Letter From The Editor - Issue 59 - October 2017

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Writing Fantasy

  
At The Picture Show
July 2010

The most dangerous game

Brody proves himself an action star, but 'Predators' can't escape its missed opportunities

Predators
20th Century Fox
Director: Nimrod Antal
Screenplay: Alex Litvak and Michael Finch, based on characters created by Jim Thomas and John Thomas
Starring: Adrien Brody, Alice Braga, Topher Grace, Walton Goggins, Oleg Taktarov, Mahershalalhashbaz Ali, Louis Ozawa Changchien, Danny Trejo and Laurence Fishburne
Rated R / 1 hour, 46 minutes
(out of four)

OK, let's be honest: We all knew that nothing with the word "Predator" in the title - plural or otherwise - was going to be able to hold up against Arnold Schwarzenegger. The cinematic god of carnage and quips leaves in his wake a shadow so colossal - in this case, in the jungles of Guatemala circa 1987 - that no remake, sequel or (our new favorite word) "reboot" can possibly escape it.

(Well, unless they remade The Running Man. Or Raw Deal. Or End of Days. And, phew, at least he never made a Batman movie or a third Terminator.)

Anyway, point being: we can't sit here and compare Predators to John McTiernan's superior original Predator. It would be a lost cause anyway, but this movie's flaws have little to do with what the original did right (or wrong). Both movies are set in the jungle, both involve mercenaries fighting Predators, and both use camouflaging mud as a plot device. Other than that, they're different movies.

Instead of Central America, we find ourselves on another planet that seemingly doubles as a game preserve/testing ground, with humans as the hunted. Teams of mismatched killers are dropped by parachute, quite against their will, into the middle of the jungle with nothing but their automatic weapons, their guts, their streetwise savvy and their testosterone.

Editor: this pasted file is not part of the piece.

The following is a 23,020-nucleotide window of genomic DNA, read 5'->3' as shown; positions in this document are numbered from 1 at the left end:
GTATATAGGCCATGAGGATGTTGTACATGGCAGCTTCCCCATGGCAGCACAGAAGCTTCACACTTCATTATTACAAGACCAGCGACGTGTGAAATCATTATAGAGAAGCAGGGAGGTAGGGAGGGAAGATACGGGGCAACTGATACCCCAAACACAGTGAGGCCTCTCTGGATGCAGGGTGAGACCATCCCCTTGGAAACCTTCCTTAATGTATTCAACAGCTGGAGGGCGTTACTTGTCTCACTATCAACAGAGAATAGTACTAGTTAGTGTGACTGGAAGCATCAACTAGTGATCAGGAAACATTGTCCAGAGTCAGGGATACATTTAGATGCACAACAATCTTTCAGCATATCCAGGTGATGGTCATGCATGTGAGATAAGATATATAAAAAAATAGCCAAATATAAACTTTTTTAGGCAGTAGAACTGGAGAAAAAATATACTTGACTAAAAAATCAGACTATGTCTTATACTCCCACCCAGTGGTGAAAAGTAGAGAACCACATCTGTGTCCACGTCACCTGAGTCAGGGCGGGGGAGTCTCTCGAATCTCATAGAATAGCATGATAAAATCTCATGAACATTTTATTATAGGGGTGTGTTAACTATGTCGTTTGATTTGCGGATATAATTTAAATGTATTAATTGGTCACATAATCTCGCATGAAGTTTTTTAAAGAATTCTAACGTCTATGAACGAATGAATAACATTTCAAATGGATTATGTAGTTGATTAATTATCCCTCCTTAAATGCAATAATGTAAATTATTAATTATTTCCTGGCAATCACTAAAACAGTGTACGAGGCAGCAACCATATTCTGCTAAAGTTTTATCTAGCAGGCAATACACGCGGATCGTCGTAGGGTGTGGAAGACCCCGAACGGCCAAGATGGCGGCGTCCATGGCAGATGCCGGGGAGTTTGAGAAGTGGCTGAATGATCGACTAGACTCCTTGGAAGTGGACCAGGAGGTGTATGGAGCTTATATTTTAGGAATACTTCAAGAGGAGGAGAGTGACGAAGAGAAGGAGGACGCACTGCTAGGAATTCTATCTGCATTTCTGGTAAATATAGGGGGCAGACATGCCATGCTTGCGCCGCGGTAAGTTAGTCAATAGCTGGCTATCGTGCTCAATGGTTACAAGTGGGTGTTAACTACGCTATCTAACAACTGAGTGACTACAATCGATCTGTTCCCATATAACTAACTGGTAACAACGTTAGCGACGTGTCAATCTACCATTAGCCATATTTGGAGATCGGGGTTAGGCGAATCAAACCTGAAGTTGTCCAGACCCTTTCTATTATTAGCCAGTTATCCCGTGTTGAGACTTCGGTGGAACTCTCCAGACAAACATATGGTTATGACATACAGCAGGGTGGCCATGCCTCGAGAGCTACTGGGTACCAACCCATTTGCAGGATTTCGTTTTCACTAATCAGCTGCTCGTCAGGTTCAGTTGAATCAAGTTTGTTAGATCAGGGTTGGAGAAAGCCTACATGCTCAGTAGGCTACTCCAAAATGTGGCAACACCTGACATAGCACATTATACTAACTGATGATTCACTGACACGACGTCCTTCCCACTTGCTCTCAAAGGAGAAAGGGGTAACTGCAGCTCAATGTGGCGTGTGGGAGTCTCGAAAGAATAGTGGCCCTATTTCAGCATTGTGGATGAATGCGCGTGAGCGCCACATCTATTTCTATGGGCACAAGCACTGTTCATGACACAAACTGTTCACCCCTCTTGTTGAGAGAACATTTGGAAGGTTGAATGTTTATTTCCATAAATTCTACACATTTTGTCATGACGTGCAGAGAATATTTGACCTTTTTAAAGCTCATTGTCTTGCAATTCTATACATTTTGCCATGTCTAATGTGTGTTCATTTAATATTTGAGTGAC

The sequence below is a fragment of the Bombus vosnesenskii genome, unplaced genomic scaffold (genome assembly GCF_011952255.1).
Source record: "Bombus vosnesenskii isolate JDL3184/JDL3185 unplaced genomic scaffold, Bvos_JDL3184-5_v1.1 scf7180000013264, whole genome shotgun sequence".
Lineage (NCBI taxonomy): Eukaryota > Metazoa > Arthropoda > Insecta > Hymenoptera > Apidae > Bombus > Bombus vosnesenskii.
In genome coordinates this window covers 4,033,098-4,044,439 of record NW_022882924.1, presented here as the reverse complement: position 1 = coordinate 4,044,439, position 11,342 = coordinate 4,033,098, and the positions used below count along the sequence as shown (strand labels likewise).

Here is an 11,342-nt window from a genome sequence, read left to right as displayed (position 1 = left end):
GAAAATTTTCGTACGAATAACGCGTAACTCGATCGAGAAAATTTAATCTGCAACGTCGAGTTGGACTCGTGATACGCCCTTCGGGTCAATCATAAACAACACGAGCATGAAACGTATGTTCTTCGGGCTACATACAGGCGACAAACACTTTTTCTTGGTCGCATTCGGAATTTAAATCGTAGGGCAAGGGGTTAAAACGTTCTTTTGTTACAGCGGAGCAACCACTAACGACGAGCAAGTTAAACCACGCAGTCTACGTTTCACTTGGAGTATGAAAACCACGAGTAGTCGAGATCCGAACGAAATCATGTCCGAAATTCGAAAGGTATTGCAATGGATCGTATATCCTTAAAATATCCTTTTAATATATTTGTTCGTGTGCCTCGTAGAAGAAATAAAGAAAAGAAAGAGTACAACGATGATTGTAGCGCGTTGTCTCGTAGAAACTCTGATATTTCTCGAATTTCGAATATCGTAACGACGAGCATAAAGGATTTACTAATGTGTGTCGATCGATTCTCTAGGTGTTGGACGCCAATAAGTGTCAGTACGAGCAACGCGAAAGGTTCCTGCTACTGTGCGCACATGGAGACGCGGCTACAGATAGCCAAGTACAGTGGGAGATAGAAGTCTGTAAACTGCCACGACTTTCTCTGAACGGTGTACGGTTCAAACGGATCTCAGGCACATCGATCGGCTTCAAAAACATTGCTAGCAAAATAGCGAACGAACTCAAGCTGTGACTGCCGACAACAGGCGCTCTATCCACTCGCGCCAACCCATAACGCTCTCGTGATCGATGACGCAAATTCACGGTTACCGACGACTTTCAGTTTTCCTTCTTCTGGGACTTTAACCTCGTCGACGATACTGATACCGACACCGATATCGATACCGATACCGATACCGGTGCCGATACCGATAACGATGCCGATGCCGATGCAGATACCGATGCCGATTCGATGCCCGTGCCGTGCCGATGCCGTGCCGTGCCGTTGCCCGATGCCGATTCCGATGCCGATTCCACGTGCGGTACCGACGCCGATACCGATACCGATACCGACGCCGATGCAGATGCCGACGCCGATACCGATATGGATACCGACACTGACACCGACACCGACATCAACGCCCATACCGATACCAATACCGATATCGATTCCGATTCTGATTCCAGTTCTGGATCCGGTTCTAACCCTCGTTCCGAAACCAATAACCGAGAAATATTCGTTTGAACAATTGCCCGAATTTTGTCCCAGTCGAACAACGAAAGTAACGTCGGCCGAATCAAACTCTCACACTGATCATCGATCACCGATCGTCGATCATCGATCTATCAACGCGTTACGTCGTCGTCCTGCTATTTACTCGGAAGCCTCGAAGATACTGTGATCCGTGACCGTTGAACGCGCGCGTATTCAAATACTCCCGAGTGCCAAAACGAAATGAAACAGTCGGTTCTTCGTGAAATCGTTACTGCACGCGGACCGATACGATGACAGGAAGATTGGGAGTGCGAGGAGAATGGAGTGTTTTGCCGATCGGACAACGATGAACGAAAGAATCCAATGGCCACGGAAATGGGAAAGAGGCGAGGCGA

In this corner, we've got the isolationist loner, Royce (Adrien Brody), an ex-military man-turned-mercenary; Isabelle (Alice Braga), an IDF sniper; Hanzo (Louis Ozawa Changchien), a Yakuza hitman; Stans (Walton Goggins), a redneck death-row inmate; Mombasa (Mahershalalhashbaz Ali), a former African soldier for the Revolutionary United Front; Nikolai (Oleg Taktarov), a Russian commando; and Cuchillo (Danny Trejo), an enforcer for a Mexican drug cartel. Basically, the Predators have hit the multicultural jackpot. All they need is the Native American tracker from the original Predator and they'd be all set.

Oh, and there's also Edwin (Topher Grace), a snarky young doctor who seems all-too-conspicuously out of place among a unit of highly-trained killers - a fact that almost no one seems to notice or care about. (Will he turn out to be, in fact, just as dangerous a killer as the rest of them?? I'll never tell!)

Everyone soon discovers what Dutch and his ragtag team of soldiers discovered back in Guatemala 23 years ago - that they're being hunted by an alien race of exceptionally trained and technologically advanced hunters.